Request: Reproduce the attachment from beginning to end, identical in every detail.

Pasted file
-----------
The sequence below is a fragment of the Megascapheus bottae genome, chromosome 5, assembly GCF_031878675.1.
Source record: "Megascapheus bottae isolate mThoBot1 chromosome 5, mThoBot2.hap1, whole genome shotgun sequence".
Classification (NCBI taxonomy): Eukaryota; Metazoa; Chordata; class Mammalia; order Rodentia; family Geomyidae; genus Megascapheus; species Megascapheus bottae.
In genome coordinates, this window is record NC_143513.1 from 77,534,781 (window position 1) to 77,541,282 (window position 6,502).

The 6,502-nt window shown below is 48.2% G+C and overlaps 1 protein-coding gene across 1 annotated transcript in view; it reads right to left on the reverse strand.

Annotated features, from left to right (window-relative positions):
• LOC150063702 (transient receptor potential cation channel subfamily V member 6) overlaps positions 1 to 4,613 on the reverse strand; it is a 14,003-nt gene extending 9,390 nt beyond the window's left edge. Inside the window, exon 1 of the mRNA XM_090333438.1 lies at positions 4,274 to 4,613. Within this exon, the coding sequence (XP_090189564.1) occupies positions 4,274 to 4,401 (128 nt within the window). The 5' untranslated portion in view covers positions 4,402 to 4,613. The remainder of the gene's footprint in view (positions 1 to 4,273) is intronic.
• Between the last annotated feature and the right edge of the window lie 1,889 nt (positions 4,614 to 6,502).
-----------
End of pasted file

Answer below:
The sequence below is a fragment of the Megascapheus bottae genome, chromosome 5, assembly GCF_031878675.1.
Source record: "Megascapheus bottae isolate mThoBot1 chromosome 5, mThoBot2.hap1, whole genome shotgun sequence".
Classification (NCBI taxonomy): Eukaryota; Metazoa; Chordata; class Mammalia; order Rodentia; family Geomyidae; genus Megascapheus; species Megascapheus bottae.
In genome coordinates, this window is record NC_143513.1 from 77,534,781 (window position 1) to 77,541,282 (window position 6,502).

The 6,502-nt window shown below is 48.2% G+C and overlaps 1 protein-coding gene across 1 annotated transcript in view; it reads right to left on the reverse strand.

Annotated features, from left to right (window-relative positions):
• LOC150063702 (transient receptor potential cation channel subfamily V member 6) overlaps positions 1 to 4,613 on the reverse strand; it is a 14,003-nt gene extending 9,390 nt beyond the window's left edge. Inside the window, exon 1 of the mRNA XM_090333438.1 lies at positions 4,274 to 4,613. Within this exon, the coding sequence (XP_090189564.1) occupies positions 4,274 to 4,401 (128 nt within the window). The 5' untranslated portion in view covers positions 4,402 to 4,613. The remainder of the gene's footprint in view (positions 1 to 4,273) is intronic.
• Between the last annotated feature and the right edge of the window lie 1,889 nt (positions 4,614 to 6,502).